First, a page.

In the early weeks of winter, many Buddhists will celebrate the Buddha’s enlightenment on Bodhi Day. Some Buddhists will often observe the holiday on December 8, but Buddhists who follow the lunar calendar observe this day in January.
Enlightenment is a key aspect of Buddhism. Followers of Jesus who want to share the love of Christ with Buddhist friends should understand enlightenment and celebrations like Bodhi Day.
There are some variations to the story of Siddhartha Gautama, who lived sometime between the fifth and fourth century B.C. Siddhartha Gautama is said to have been an affluent prince who was shielded from the knowledge of pain and suffering. One day, the prince left his palace and witnessed human suffering for the first time. This set him off on a journey to understand life, death, and peace of mind. He renounced his life of privilege and studied under several spiritual teachers. He tried living a life of asceticism, but he then realized his path to enlightenment would require a “middle way”—a balance between self-denial and self-indulgence. Eventually, he meditated under a Bodhi tree, where Buddhists say the demon Mara tempted him. Siddhartha Gautama overcame the temptations, realized enlightenment, and became the Buddha.
Some Buddhists commemorate the Buddha’s birth, death, and enlightenment during Vesak. Mahayana Buddhists, on the other hand, split up the celebrations and recognize the day of the Buddha’s enlightenment during Bodhi Day.
Buddhists who observe Bodhi Day will often decorate a tree—sometimes a ficus religiosa (Bodhi) tree—with colorful lights and ornaments, similar to how a Christmas tree is decorated. There may even be cookies baked in the shape of the tree or its leaves. Some people will also read sutras or have extended times of meditation. Families may come together for a big meal, which sometimes includes rice and milk.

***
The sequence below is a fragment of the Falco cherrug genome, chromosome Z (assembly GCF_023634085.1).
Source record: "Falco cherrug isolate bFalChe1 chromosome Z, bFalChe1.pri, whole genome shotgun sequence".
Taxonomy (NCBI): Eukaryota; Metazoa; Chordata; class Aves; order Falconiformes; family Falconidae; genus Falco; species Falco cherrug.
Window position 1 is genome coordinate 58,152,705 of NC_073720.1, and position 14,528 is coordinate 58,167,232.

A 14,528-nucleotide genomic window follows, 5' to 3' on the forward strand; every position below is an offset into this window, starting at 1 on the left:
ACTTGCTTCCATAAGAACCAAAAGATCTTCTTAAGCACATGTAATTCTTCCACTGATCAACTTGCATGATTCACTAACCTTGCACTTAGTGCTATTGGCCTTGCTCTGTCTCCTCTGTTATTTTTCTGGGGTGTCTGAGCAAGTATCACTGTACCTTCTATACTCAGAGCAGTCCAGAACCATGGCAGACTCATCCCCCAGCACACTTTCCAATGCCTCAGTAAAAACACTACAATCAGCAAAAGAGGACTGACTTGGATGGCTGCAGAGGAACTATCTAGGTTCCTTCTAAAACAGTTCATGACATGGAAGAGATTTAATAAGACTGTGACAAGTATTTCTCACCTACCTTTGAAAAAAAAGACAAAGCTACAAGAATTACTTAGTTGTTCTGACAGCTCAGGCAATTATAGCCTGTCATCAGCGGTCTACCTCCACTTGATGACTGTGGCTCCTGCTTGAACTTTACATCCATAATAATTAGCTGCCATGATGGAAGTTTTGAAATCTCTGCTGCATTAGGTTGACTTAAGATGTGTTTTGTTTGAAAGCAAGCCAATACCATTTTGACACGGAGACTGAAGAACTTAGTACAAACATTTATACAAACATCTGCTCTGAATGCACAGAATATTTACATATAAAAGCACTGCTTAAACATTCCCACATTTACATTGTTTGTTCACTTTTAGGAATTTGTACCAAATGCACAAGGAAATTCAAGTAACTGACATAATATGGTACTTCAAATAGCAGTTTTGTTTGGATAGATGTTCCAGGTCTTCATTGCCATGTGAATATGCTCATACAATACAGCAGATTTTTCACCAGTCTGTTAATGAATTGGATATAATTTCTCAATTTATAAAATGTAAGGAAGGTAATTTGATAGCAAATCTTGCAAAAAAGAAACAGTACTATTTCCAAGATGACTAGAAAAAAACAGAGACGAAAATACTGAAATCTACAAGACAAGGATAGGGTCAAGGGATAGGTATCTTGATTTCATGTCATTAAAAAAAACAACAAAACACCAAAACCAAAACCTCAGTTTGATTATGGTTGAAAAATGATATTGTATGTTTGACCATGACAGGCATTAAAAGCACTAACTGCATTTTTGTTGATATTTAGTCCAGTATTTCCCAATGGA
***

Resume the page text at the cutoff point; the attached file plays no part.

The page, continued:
Buddhists celebrate the Buddha’s enlightenment and hope to one day realize enlightenment themselves because doing so will mean achieving a state of nirvana. Nirvana is liberation from the cycle of dukkha, the pain and dissatisfaction of life.
The Buddha laid out the path to enlightenment through the Four Noble Truths and the Eightfold Path. Those who understand the Four Noble Truths and practice the Eightfold Path could enter nirvana.
Believers know all too well that suffering and pain are a part of life. Jesus promised that the Christian life would have troubles (John 16:33). The only escape from suffering in this world is when we will one day spend eternity in the presence of the Father. In the new Heaven and new Earth, God will wipe away every tear, and death, pain, and mourning will be a thing of the past (Revelation 21:4).
But the only way for someone to experience eternity with God is to believe in Jesus’ sacrifice and accept His free gift of salvation (Romans 6:23). Salvation is only achieved by grace through faith; works will never be enough to earn God’s forgiveness (Ephesians 2:8-9). Therefore, the only path to God is Jesus.
“Jesus answered, ‘I am the way and the truth and the life. No one comes to the Father except through me.’” -John 14:6
If your Buddhist friends celebrate Bodhi Day this year, ask what they believe about enlightenment and how it can be realized. Then, ask if you can share what you believe about suffering and the way to be liberated from it. As you do, pray that God would soften their hearts to understand the gospel and accept Jesus’ free gift of grace.